Repair or replace: You may choose the option of having the car repaired or replaced, but if one is disproportionate to the other then the lender can opt for the alternative.  The lender must repair or replace within a reasonable time without causing significant inconvenience as well as covering any costs incurred.

Final right to reject: This remedy is only available after 30 days if the repair or replacement fails to resolve the issue or it was not carried out within a reasonable time.  The difference between this option and the short-term rejection is that the lender can deduct a sum of costs for usage where the final right to reject is exercised.  An alternative remedy is to keep the car but require a price reduction either by future payments or a proportionate refund of what has been paid already.

Complaining to the Financial Ombudsman about your finance lender

Most complaints tend to be resolved with lenders without any further action.  However, if it is still not resolved, then you can bring the matter to the Financial Ombudsman Service (FOS).  The FOS will investigate your complaint and review the evidence from both sides, taking into account any relevant law but also what is fair and reasonable (they are not obliged to follow the law).  Once the adjudicator has reviewed all evidence, they will contact you with an initial decision and explain their reasons.

If you do not agree with initial decision, you can ask an Ombudsman to review the matter and provide a final decision.  If the Ombudsman does not find in favour of you, the decision is not legally binding and you do not have to accept it (you could take further action by bringing legal proceedings in the Small Claims Court).  However, if you accept their decision then it becomes legally binding on both parties and there is no further recourse.

Other rights: voluntary termination

Another common right for consumers who enter into car finance agreements is voluntary termination.  If you have a HP, PCP or Conditional Sale Agreement and you are struggling to keep up with the repayments, the Consumer Credit Act 1974 allows you to terminate the agreement which limits your liability to 50% of the total amount payable.  It goes without saying that, before entering into an agreement you should always make sure you can afford the monthly repayments.  Provided you have taken reasonable care of the goods and paid any overdue instalments then you will have nothing more to pay.

You do not necessarily need to have paid 50% of the total amount payable as you can terminate at any time by giving notice in writing.  However, if you have underpaid, the lender is entitled to the remaining balance which makes up the 50% and this option is not available where the lender has terminated the agreement first.  You should note however, that once you have given notice to terminate the agreement, the notice cannot be revoked.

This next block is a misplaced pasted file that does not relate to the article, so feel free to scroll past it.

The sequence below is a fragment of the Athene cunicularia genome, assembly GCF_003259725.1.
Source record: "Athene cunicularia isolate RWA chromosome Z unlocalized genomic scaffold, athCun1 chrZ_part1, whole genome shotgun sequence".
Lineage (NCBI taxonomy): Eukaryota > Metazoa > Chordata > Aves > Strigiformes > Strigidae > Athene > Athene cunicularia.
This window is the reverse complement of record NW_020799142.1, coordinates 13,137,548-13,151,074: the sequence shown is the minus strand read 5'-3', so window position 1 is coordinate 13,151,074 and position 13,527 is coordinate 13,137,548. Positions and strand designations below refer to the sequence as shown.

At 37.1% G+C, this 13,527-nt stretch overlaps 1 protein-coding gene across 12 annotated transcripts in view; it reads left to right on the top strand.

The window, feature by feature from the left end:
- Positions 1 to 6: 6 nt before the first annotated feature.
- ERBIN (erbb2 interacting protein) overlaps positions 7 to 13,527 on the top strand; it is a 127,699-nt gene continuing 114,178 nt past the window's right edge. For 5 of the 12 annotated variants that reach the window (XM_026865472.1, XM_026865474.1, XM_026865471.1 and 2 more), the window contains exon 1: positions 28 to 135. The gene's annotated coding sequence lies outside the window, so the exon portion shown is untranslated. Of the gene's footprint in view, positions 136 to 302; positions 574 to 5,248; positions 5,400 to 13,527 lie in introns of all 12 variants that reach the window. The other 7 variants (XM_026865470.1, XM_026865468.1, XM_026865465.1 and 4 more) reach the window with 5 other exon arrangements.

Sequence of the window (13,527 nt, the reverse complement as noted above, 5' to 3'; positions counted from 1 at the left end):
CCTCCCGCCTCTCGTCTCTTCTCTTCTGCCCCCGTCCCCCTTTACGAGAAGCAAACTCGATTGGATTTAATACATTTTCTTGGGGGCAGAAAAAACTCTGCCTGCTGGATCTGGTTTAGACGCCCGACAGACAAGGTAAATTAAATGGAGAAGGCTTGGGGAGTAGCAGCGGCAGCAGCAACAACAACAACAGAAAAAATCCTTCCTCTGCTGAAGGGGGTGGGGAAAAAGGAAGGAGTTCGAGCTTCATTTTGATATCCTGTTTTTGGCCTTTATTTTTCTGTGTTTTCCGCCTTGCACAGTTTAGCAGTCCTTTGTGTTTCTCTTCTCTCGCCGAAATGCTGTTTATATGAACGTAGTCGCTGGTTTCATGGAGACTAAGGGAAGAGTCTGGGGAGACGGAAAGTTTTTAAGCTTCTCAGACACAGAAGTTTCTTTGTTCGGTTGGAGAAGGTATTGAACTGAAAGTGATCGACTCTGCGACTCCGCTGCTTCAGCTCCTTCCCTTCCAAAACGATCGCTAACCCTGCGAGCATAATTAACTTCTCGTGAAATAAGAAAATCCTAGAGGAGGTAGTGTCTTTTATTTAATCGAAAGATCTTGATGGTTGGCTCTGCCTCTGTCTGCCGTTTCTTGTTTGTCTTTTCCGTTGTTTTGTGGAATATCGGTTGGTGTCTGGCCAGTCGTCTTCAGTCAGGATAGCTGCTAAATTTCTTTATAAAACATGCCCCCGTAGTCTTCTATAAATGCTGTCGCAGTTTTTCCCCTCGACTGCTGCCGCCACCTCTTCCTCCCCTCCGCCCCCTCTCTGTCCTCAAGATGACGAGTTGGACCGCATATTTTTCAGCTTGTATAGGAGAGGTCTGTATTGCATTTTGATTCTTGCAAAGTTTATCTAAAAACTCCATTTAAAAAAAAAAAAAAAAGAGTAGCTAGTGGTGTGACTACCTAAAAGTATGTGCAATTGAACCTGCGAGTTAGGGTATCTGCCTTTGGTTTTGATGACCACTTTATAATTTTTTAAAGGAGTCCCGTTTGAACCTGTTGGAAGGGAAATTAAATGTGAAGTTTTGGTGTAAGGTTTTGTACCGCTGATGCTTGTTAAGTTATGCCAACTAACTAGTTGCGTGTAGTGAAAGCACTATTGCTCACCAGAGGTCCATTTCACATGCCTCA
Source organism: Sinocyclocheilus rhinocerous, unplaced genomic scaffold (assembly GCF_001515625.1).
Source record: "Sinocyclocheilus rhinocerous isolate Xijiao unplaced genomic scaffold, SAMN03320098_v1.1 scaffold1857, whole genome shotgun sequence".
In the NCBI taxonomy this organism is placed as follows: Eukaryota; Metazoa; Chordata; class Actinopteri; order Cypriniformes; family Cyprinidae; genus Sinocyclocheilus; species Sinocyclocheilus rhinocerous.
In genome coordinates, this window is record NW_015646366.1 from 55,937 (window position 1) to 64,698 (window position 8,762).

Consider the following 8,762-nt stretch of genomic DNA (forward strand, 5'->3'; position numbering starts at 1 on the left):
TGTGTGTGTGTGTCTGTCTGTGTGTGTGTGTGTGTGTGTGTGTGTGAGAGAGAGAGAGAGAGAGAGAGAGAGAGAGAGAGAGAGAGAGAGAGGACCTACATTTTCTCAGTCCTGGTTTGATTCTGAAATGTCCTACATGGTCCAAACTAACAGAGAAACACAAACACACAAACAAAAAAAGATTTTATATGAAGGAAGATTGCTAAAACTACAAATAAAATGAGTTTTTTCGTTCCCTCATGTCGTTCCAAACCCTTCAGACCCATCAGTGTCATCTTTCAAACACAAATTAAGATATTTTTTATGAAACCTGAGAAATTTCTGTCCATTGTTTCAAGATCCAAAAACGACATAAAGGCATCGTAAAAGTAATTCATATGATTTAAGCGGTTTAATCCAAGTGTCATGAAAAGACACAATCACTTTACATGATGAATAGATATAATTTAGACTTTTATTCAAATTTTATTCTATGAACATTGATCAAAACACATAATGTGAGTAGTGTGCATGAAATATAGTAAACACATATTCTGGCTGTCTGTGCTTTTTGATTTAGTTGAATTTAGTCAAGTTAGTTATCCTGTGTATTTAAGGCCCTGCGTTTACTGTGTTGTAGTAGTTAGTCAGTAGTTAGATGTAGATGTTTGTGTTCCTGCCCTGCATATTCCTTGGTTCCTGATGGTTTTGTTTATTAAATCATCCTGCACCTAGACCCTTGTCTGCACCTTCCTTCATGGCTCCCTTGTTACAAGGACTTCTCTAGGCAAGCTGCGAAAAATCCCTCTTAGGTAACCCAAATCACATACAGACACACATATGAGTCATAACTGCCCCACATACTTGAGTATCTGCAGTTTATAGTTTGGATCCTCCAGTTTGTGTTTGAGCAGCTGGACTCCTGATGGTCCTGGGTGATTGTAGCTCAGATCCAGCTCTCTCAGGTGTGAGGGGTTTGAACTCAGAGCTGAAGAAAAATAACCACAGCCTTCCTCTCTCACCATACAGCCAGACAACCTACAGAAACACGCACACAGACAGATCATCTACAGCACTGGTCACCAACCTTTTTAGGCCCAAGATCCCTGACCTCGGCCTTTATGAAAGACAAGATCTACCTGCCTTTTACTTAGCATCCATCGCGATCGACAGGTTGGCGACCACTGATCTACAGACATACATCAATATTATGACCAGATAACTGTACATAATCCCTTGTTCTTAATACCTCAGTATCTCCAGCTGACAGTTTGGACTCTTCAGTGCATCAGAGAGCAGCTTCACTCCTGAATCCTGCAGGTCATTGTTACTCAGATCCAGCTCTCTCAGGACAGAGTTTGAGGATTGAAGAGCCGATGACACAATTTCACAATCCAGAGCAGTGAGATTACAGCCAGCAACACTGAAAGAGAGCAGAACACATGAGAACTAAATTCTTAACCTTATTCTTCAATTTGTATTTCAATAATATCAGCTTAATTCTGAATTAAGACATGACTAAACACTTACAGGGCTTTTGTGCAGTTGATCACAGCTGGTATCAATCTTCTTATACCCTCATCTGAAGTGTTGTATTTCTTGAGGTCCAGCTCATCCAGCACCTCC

More on Voluntary Termination

More help and advice on car purchasing and using garages

Car buyers alert: how not to get fobbed off

How not to get fobbed off by a garage (and what to do if you have been!)

All you need to know about car purchasing, financing and garages

How to complain about financial institutions

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Rail delay compensation – Light at the end of the tunnel?

The Southern Railways debacle has caused misery to its many passengers. But whilst passengers are entitled to refunds for tickets purchased and not used, or for services delayed due to a rail company’s fault, are they missing out on compensation for delays as well as other issues?

All rail companies are signed up to National Conditions of Travel which states that the amount of compensation offered by train companies in their Passenger’s Charter varies between them. However, as a minimum, if you arrive more than 60 minutes late at your destination station you will be entitled to compensation.

Currently passengers can claim if they have been delayed for 30 minutes or longer. The first passengers able to use the Delay Repay 15 were those on Southern Rail, owned by Govia Thameslink Rail, from 11 December 2016. It is to be rolled out to the rest of GTR’s services before being extended across the country.

Are we complaining and gaining redress when we should?
In 2013 Transport Focus found that almost nine in 10 of passengers eligible for compensation for delays, did not claim. In 2016 it spoke to over 7000 passengers and found that the number claiming compensation has increased to 35 per cent in 2016. The research shows how few people are claiming what they are owed.

Helen Dewdney, The Complaining Cow consumer champion and author of How to Complain: The Essential Consumer Guide to Getting Refunds, Redress and Results! concurs, saying that so few people know their rights even though rail companies should be doing as much as possible to inform passengers that they can claim. If so few people claim for a basic entitlement then it is little wonder that they don’t claim in other circumstances. She says that a strict interpretation of the Consumer Rights Act 2015 (Rail companies were covered from 1 October 2016) could mean that customers could claim for higher percentages of the ticket price than companies currently offer and also for shorter delays.